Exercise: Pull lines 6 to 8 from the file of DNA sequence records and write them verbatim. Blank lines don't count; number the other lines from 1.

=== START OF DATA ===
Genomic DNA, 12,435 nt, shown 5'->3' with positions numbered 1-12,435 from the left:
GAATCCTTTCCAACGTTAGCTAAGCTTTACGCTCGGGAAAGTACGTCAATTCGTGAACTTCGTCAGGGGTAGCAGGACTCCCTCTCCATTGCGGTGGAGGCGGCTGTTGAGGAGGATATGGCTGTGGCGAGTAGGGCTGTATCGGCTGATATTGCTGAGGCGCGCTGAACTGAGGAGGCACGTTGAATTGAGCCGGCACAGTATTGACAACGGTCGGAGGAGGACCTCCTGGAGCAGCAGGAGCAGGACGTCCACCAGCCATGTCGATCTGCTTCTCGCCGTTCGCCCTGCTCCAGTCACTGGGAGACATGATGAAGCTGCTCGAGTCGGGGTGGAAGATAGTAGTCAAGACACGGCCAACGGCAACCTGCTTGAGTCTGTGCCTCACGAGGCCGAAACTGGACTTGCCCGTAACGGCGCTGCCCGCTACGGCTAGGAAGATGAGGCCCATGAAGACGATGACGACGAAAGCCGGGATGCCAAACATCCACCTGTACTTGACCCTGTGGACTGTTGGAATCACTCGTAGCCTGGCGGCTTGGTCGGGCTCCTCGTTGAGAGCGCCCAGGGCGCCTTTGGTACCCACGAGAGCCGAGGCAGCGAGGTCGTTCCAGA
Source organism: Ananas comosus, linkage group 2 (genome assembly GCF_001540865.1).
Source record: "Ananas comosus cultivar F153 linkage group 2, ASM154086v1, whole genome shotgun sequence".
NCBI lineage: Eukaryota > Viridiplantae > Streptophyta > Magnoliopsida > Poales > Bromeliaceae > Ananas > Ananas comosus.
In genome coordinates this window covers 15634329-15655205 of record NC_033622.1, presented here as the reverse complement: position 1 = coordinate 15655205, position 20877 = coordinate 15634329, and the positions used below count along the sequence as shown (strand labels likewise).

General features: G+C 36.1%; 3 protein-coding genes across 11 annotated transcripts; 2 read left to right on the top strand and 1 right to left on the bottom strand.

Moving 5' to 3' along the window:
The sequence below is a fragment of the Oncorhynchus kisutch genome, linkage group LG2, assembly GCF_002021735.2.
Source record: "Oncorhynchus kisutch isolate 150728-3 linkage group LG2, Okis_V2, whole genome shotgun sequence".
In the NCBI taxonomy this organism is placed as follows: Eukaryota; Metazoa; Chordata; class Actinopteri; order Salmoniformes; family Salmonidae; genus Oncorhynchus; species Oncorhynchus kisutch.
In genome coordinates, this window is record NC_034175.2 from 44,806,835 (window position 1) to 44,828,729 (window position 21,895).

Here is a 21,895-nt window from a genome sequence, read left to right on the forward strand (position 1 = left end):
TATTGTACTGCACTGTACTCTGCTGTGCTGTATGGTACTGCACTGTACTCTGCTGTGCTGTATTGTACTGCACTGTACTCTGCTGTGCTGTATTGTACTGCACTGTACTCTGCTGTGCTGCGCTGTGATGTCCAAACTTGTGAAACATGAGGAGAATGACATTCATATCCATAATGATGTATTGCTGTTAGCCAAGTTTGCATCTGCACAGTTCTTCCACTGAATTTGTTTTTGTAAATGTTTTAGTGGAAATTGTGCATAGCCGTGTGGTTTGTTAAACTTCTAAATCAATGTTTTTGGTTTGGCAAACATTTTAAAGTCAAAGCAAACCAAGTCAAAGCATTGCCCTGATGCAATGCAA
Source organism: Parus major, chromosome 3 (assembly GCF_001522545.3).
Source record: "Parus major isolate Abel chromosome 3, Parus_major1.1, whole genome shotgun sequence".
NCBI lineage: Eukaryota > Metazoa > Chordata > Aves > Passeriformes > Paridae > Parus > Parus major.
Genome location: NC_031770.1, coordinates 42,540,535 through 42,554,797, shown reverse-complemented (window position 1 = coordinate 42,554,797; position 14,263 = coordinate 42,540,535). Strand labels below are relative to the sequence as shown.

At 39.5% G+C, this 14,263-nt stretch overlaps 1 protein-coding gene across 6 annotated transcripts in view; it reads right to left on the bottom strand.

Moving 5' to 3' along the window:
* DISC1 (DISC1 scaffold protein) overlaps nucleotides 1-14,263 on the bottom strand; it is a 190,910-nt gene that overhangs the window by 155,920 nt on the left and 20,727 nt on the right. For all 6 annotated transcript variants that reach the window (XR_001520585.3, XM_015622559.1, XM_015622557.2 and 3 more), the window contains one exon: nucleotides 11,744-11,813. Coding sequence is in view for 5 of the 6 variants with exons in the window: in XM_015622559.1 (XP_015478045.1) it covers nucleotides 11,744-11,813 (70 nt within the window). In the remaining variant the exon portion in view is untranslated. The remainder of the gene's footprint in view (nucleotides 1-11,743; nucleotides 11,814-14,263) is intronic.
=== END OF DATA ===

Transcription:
In genome coordinates this window covers 15634329-15655205 of record NC_033622.1, presented here as the reverse complement: position 1 = coordinate 15655205, position 20877 = coordinate 15634329, and the positions used below count along the sequence as shown (strand labels likewise).

General features: G+C 36.1%; 3 protein-coding genes across 11 annotated transcripts; 2 read left to right on the top strand and 1 right to left on the bottom strand.

Moving 5' to 3' along the window: